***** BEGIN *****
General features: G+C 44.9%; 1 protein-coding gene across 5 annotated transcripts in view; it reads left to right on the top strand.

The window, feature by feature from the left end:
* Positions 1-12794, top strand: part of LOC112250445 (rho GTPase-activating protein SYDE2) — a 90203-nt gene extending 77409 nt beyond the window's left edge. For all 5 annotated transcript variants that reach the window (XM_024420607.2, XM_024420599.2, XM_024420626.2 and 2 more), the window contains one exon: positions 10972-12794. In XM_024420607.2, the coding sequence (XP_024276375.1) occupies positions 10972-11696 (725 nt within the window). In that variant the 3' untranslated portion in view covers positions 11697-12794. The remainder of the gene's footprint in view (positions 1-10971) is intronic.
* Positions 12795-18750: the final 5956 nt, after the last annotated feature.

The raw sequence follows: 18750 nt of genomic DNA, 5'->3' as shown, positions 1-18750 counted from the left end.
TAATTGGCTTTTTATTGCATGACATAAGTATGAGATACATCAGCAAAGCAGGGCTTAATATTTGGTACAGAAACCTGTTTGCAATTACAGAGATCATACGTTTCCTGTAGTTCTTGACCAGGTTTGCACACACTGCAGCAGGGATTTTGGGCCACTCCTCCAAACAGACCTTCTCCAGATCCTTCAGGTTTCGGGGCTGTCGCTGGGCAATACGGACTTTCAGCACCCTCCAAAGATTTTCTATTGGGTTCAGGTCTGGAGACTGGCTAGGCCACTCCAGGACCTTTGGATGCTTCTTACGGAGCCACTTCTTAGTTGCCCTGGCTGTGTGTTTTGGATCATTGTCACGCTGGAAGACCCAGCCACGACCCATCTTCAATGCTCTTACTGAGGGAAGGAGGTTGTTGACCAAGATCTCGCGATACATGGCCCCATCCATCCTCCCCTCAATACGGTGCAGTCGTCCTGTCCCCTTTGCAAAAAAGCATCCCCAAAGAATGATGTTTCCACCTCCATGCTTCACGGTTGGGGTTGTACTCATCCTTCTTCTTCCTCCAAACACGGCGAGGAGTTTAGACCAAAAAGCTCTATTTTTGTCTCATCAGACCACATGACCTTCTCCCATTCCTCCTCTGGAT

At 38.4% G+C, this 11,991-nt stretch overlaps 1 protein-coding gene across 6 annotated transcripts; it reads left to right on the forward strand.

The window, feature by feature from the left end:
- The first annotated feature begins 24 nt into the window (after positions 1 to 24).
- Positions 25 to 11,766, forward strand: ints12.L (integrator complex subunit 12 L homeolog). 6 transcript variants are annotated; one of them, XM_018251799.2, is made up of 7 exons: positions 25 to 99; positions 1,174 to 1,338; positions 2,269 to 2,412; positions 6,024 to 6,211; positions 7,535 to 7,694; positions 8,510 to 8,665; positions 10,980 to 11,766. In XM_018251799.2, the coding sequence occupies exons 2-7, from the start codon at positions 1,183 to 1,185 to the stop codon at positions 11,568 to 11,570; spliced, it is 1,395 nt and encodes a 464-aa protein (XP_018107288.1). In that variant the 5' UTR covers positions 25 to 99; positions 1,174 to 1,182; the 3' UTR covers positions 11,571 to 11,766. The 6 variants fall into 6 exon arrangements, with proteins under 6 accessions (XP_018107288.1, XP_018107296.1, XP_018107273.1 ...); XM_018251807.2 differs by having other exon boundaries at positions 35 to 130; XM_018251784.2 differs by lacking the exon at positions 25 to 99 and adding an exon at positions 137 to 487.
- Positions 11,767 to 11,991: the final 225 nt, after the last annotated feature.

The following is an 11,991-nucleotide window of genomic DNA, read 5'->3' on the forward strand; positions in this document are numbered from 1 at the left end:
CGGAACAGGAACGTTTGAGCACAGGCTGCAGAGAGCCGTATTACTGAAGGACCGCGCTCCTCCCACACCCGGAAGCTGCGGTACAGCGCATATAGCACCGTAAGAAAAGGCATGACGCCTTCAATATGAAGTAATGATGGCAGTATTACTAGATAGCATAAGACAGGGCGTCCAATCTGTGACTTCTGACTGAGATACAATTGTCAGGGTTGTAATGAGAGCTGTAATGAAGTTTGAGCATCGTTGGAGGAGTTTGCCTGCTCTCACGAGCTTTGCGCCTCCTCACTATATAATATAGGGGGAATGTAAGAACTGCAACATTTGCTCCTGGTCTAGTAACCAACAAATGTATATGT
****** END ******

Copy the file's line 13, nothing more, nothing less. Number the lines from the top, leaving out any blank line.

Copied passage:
CGGAACAGGAACGTTTGAGCACAGGCTGCAGAGAGCCGTATTACTGAAGGACCGCGCTCCTCCCACACCCGGAAGCTGCGGTACAGCGCATATAGCACCGTAAGAAAAGGCATGACGCCTTCAATATGAAGTAATGATGGCAGTATTACTAGATAGCATAAGACAGGGCGTCCAATCTGTGACTTCTGACTGAGATACAATTGTCAGGGTTGTAATGAGAGCTGTAATGAAGTTTGAGCATCGTTGGAGGAGTTTGCCTGCTCTCACGAGCTTTGCGCCTCCTCACTATATAATATAGGGGGAATGTAAGAACTGCAACATTTGCTCCTGGTCTAGTAACCAACAAATGTATATGT